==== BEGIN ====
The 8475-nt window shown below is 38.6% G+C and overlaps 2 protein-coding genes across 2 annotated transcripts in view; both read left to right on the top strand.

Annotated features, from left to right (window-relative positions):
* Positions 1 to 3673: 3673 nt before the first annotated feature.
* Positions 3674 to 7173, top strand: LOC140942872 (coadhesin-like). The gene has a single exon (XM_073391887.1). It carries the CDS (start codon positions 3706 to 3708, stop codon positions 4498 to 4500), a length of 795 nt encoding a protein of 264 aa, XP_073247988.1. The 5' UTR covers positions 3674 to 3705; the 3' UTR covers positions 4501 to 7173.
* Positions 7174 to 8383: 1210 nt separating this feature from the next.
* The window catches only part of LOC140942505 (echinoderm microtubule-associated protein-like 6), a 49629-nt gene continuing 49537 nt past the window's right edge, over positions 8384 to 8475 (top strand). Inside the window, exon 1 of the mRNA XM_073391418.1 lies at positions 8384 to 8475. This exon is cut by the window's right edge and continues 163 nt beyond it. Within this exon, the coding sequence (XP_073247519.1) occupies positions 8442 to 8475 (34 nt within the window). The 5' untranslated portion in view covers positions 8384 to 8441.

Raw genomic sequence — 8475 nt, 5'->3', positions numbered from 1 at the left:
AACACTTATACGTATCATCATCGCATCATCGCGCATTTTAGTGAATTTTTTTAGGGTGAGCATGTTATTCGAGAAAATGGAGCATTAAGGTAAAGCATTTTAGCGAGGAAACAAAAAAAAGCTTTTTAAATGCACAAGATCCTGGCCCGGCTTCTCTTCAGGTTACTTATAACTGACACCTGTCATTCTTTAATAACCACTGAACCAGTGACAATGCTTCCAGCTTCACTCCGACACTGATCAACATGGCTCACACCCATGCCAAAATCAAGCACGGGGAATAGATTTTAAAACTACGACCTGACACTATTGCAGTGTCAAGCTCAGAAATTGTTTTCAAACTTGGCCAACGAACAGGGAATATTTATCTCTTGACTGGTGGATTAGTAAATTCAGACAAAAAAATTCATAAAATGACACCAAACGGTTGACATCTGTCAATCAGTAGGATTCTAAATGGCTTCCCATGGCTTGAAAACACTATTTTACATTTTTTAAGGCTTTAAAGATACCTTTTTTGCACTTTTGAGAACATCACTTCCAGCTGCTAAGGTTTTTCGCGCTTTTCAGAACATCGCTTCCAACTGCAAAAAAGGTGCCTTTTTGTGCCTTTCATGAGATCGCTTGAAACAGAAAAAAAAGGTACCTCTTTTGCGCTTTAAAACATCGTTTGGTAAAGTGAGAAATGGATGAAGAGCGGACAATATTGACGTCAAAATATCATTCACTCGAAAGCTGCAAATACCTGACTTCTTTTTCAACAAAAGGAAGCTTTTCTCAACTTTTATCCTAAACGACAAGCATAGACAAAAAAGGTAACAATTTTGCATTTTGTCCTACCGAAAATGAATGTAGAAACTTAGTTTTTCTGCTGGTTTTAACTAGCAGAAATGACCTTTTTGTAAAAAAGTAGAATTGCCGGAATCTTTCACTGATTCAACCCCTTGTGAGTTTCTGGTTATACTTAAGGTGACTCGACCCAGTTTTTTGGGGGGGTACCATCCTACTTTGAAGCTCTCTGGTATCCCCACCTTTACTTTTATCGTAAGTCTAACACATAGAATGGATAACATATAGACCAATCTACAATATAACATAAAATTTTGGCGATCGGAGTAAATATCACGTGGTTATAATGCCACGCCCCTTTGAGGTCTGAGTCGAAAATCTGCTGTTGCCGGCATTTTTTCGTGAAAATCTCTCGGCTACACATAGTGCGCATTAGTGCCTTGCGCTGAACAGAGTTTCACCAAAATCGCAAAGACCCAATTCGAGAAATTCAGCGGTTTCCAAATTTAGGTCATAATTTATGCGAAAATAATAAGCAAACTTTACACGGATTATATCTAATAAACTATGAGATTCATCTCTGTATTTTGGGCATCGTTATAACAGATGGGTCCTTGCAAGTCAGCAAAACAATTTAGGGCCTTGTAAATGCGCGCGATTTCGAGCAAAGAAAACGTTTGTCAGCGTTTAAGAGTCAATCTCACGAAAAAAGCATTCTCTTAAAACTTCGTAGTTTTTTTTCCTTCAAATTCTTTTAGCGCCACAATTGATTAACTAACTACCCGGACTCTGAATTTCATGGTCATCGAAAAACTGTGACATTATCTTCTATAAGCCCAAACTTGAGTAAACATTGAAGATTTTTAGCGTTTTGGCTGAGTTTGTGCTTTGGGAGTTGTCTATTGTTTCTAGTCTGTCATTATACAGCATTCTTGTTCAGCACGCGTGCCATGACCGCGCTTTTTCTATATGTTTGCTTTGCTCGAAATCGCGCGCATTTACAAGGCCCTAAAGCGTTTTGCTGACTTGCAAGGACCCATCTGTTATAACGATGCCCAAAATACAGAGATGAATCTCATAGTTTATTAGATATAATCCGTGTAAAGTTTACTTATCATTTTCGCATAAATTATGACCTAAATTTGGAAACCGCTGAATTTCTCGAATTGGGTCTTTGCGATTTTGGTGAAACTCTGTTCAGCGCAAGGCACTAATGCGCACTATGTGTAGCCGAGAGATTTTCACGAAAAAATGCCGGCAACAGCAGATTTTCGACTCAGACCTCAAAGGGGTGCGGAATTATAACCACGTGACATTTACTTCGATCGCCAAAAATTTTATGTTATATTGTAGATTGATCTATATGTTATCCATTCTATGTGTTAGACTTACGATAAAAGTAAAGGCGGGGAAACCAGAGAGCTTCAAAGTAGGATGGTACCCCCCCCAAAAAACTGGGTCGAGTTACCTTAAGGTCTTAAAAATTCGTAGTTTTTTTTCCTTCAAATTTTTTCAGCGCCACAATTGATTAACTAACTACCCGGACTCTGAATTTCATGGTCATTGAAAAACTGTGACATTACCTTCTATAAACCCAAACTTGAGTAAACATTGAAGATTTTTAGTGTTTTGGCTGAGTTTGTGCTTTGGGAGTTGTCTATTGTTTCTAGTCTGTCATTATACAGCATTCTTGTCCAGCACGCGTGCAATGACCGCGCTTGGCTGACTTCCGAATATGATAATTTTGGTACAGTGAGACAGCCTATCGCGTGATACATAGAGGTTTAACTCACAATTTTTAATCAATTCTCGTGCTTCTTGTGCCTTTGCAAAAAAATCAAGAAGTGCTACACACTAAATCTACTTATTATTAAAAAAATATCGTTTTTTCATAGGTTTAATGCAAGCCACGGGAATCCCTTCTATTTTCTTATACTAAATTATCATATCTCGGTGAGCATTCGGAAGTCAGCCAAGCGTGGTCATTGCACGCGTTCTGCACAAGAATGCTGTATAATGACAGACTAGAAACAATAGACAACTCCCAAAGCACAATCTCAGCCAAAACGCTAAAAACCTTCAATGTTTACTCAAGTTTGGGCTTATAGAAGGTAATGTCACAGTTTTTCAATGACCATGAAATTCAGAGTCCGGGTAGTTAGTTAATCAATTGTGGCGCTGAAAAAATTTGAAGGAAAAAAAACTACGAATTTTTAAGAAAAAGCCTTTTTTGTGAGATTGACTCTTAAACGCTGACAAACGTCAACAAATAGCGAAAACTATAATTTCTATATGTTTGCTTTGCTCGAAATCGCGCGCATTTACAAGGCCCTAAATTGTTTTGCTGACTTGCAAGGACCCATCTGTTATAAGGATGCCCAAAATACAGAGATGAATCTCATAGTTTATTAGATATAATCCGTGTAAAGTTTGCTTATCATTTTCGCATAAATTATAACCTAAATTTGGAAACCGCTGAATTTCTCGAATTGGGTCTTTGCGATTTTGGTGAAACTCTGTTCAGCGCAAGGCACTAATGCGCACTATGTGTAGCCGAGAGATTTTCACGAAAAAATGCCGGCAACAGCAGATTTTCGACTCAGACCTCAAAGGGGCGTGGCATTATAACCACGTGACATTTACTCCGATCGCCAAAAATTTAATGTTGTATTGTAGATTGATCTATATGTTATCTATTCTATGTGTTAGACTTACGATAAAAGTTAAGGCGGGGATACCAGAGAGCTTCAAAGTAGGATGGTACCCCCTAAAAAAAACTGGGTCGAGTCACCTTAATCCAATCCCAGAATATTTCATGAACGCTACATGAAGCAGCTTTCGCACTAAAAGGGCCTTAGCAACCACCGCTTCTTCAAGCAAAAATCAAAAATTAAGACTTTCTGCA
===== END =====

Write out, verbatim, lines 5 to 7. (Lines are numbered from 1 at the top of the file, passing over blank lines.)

* Positions 7174 to 8383: 1210 nt separating this feature from the next.
* The window catches only part of LOC140942505 (echinoderm microtubule-associated protein-like 6), a 49629-nt gene continuing 49537 nt past the window's right edge, over positions 8384 to 8475 (top strand). Inside the window, exon 1 of the mRNA XM_073391418.1 lies at positions 8384 to 8475. This exon is cut by the window's right edge and continues 163 nt beyond it. Within this exon, the coding sequence (XP_073247519.1) occupies positions 8442 to 8475 (34 nt within the window). The 5' untranslated portion in view covers positions 8384 to 8441.

Raw genomic sequence — 8475 nt, 5'->3', positions numbered from 1 at the left: